Getting ready for snowboarding season requires creating workouts to address different areas of your fitness. When you’re on the slopes, you’ll need strength, agility, balance and the ability to perform physical activity for long periods. This requires conditioning that can’t be created on a single cardio machine or with a single type of workout. Mixing up your workouts can be enjoyable and effective in getting you ready to hit the powder.
Create a three-phase training plan that starts with strength exercises and aerobic workouts and ends with exercise routines that mirror what your body will experience on the mountain. Start with weights, resistance bands or weight machines to build muscle and a variety of aerobic workouts that challenge your legs with different movements. Move to muscular endurance training during your second phase of workouts and end your preparation with quick, high-intensity movements during your final weeks of preparation.
Build your strength using a simple workout called a "3 x 5." Perform five repetitions of an exercise and three sets of each exercise. Use an amount of weight or resistance that makes it hard to finish the last rep. Take a two- or three-minute break, then start the next set. After three sets of the same exercise, begin a new exercise. Perform your repetitions slowly to force yourself to use as much muscular effort as possible. Include leg exercises such as deadlift, lunges, heel raises, leg presses and squats that mirror the down-and-up movements of snowboarding. Work your core with a variety of body-weight exercises to improve your ability to make powerful turns and maintain your balance on your board. Work your arms between leg sets to give your muscles longer to recover from each set. Perform a variety of cardio routines such as using an elliptical, exercise bike and stair stepper, and include step aerobics and martial arts routines, such as kickboxing.
After three to four weeks of muscle building, reduce your strength training to once a week and switch to muscular endurance workouts. Reduce your aerobic cardio training to once a week and focus more on anaerobic cardio workouts. Use circuit-training routines to build muscular endurance using 50 to 60 percent of your intensity to do approximately 20 reps your exercises. Take a 30-second break, then start a new exercise. Continue this pattern for 15 to 20 minutes. Follow these workouts with 10 to 15 minutes of high-intensity interval training. You won’t be boarding in a straight line for 30 minutes without stopping, so traditional aerobic workouts aren’t your best choice as you get close to hitting the powder. Perform low-resistance exercises such as running, skipping rope or plyo jumping at a high heart rate for 30 to 60 seconds, then recover for one or two minutes before starting another round. Plyo box jumping simulates the down-and-up movements you’ll need during board rides. Check with a health professional to make sure this type of exercise is safe for you.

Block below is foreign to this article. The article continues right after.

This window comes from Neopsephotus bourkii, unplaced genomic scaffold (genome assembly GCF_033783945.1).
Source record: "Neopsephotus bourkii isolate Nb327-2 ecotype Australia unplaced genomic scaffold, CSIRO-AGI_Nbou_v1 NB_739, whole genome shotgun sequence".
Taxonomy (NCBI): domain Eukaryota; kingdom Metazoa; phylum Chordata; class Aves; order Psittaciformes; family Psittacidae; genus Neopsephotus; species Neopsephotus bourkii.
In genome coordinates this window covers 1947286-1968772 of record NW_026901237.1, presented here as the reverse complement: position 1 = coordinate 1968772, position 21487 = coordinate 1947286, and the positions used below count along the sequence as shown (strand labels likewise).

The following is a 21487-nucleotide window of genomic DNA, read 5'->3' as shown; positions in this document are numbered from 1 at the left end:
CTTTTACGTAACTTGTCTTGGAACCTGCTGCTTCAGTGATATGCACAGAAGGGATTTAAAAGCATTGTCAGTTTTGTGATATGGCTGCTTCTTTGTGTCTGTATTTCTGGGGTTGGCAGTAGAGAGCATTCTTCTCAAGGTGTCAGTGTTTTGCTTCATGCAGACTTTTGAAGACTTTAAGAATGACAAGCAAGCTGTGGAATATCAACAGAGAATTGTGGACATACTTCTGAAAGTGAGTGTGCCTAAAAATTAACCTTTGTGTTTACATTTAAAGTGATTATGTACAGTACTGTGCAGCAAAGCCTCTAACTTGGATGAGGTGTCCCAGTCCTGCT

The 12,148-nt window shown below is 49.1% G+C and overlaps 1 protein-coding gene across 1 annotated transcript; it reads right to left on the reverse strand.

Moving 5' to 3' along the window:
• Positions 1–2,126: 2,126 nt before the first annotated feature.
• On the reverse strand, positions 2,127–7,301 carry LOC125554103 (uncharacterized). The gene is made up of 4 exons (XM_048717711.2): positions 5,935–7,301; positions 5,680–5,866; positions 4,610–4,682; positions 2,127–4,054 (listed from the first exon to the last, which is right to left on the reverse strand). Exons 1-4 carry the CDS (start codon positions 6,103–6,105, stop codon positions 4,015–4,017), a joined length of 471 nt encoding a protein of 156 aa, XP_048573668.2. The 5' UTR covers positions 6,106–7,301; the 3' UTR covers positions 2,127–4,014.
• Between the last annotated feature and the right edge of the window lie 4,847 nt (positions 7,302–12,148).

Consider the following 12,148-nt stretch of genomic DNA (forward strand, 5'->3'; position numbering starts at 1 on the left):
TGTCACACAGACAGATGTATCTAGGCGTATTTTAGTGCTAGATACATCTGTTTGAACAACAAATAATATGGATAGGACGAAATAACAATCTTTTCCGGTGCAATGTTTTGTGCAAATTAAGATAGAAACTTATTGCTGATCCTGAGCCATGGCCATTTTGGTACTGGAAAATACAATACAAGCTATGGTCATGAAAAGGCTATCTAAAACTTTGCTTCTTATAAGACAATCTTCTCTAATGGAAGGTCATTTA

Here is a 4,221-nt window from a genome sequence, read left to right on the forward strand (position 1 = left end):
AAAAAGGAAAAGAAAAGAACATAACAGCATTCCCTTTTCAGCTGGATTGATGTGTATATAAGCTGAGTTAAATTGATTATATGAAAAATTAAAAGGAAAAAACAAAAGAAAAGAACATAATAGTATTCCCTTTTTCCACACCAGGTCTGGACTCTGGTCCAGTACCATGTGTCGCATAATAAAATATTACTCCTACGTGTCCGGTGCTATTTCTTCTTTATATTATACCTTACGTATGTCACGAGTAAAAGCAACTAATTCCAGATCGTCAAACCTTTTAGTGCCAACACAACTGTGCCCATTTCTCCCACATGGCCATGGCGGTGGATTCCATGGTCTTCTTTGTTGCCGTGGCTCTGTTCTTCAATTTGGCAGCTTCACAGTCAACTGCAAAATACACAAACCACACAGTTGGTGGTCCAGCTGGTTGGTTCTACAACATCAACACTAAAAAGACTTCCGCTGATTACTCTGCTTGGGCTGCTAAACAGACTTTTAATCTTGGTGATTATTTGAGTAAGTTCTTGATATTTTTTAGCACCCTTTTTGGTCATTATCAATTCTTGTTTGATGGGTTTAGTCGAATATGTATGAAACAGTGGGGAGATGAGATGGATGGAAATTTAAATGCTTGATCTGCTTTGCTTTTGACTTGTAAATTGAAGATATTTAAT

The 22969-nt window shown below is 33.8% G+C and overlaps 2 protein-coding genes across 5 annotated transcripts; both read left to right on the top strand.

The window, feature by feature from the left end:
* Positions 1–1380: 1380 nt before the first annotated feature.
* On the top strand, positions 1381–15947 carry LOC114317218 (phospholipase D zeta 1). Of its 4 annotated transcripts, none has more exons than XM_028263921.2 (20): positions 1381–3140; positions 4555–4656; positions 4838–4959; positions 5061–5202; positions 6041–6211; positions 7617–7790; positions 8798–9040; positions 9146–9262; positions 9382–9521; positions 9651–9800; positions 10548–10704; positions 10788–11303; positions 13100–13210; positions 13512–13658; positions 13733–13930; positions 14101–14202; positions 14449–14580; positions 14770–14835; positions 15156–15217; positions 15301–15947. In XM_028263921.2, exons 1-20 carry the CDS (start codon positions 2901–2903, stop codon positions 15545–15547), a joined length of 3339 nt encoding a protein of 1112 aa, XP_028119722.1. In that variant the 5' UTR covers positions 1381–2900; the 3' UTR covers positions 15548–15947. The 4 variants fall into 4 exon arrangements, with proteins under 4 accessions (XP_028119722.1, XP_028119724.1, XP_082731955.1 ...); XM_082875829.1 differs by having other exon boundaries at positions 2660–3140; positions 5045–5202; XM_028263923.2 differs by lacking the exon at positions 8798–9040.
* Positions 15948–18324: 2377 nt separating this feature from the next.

During the last few weeks of your training, focus on power, speed, balance and agility. Increase box jumping exercises, including those that require you to land on one foot, to improve your balance. Continue your core work, focusing on core exercises that work your obliques. Perform side-to-side movements such as Russian twists, bicycle kicks and oblique crunches done lying on your side. Mimic the moves you’ll make on your board and determine if you need to work more on your knee bend, push-off, twisting or turning, and perform these movements at a high speed.
Sam Ashe-Edmunds has been writing and lecturing for decades. He has worked in the corporate and nonprofit arenas as a C-Suite executive, serving on several nonprofit boards. He is an internationally traveled sport science writer and lecturer. He has been published in print publications such as Entrepreneur, Tennis, SI for Kids, Chicago Tribune, Sacramento Bee, and on websites such Smart-Healthy-Living.net, SmartyCents and Youthletic. Edmunds has a bachelor's degree in journalism.